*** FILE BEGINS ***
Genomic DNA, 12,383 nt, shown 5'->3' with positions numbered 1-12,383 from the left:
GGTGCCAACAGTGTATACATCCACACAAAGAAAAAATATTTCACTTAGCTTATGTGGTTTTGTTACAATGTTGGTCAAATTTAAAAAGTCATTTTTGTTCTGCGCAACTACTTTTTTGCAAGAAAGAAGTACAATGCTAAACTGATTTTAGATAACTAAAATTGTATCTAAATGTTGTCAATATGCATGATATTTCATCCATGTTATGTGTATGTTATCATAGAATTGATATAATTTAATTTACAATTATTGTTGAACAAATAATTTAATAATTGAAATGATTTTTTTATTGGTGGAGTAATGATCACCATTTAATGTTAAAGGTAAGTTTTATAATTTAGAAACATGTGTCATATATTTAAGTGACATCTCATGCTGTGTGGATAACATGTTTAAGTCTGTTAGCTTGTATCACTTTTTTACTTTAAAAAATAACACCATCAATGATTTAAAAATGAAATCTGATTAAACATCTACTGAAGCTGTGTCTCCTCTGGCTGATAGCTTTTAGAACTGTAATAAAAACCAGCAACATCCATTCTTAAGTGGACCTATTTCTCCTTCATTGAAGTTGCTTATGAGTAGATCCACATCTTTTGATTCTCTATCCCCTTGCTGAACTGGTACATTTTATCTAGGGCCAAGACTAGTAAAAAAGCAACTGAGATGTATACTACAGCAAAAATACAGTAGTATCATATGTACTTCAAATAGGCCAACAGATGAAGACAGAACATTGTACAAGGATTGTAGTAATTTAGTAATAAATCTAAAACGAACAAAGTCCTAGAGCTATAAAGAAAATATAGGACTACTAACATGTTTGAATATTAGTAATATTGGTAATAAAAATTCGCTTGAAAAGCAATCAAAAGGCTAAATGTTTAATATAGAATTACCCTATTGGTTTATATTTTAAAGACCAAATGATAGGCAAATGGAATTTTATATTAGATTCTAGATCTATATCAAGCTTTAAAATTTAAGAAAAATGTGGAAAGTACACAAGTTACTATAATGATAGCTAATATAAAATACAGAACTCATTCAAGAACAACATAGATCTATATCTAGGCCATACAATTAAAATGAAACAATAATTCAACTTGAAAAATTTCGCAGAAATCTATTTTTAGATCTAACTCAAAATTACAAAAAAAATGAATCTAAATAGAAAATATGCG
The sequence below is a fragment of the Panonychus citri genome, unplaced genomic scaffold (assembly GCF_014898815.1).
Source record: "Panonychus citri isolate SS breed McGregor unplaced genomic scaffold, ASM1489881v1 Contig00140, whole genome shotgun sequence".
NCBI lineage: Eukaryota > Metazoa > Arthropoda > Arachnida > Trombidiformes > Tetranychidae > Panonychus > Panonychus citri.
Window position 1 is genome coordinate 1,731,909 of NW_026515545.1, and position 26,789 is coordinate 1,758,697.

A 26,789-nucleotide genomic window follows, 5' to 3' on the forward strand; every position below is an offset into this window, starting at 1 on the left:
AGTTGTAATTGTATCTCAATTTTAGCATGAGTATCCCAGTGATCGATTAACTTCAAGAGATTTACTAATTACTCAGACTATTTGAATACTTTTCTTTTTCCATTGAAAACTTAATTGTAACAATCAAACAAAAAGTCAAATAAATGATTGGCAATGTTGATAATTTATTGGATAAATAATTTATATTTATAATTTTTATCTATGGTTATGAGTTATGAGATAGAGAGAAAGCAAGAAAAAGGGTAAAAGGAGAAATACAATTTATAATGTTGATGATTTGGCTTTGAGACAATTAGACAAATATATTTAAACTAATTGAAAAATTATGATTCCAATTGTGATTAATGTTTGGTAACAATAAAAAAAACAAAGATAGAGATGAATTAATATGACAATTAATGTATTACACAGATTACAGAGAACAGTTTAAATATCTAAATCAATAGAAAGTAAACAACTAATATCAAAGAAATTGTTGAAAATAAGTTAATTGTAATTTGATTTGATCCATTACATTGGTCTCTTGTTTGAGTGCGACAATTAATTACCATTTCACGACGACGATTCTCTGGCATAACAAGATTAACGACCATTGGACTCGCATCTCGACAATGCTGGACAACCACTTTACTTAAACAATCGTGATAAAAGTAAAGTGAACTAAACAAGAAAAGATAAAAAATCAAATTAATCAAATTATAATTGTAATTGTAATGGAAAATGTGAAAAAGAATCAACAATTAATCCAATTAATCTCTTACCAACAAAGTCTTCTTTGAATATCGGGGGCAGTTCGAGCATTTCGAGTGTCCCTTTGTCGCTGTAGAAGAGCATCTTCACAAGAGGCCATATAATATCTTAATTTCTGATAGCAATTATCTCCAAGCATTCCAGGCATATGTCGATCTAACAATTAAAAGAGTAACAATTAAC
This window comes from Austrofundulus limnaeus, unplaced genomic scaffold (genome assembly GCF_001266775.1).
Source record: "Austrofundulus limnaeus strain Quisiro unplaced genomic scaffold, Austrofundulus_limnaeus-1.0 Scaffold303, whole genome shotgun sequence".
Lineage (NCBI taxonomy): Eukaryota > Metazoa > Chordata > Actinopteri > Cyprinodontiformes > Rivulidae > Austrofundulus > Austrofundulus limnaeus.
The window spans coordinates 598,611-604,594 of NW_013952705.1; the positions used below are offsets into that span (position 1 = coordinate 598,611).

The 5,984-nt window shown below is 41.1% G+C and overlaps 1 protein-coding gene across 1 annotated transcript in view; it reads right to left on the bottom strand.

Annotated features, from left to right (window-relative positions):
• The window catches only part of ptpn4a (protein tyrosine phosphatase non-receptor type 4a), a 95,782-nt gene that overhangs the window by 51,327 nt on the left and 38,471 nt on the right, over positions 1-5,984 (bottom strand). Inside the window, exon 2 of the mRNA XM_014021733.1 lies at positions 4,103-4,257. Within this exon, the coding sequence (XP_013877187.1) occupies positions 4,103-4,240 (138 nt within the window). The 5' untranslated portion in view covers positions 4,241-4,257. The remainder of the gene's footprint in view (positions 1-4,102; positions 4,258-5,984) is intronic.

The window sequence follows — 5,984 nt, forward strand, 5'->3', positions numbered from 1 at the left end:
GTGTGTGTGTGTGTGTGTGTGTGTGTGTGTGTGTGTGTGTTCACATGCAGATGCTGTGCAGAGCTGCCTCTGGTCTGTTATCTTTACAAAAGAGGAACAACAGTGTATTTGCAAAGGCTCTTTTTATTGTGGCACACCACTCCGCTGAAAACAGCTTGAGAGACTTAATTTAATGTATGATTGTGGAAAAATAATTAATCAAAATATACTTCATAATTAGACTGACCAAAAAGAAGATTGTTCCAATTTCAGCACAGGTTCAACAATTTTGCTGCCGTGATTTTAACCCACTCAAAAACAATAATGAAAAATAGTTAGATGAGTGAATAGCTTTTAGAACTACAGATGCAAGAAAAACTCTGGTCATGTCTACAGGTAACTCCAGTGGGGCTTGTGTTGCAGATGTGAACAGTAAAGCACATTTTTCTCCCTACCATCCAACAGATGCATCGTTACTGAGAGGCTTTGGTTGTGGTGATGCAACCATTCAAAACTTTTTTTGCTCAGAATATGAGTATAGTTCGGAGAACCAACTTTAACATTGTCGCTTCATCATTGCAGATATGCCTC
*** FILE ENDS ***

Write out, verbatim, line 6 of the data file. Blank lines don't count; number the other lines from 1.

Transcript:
Window position 1 is genome coordinate 1,731,909 of NW_026515545.1, and position 26,789 is coordinate 1,758,697.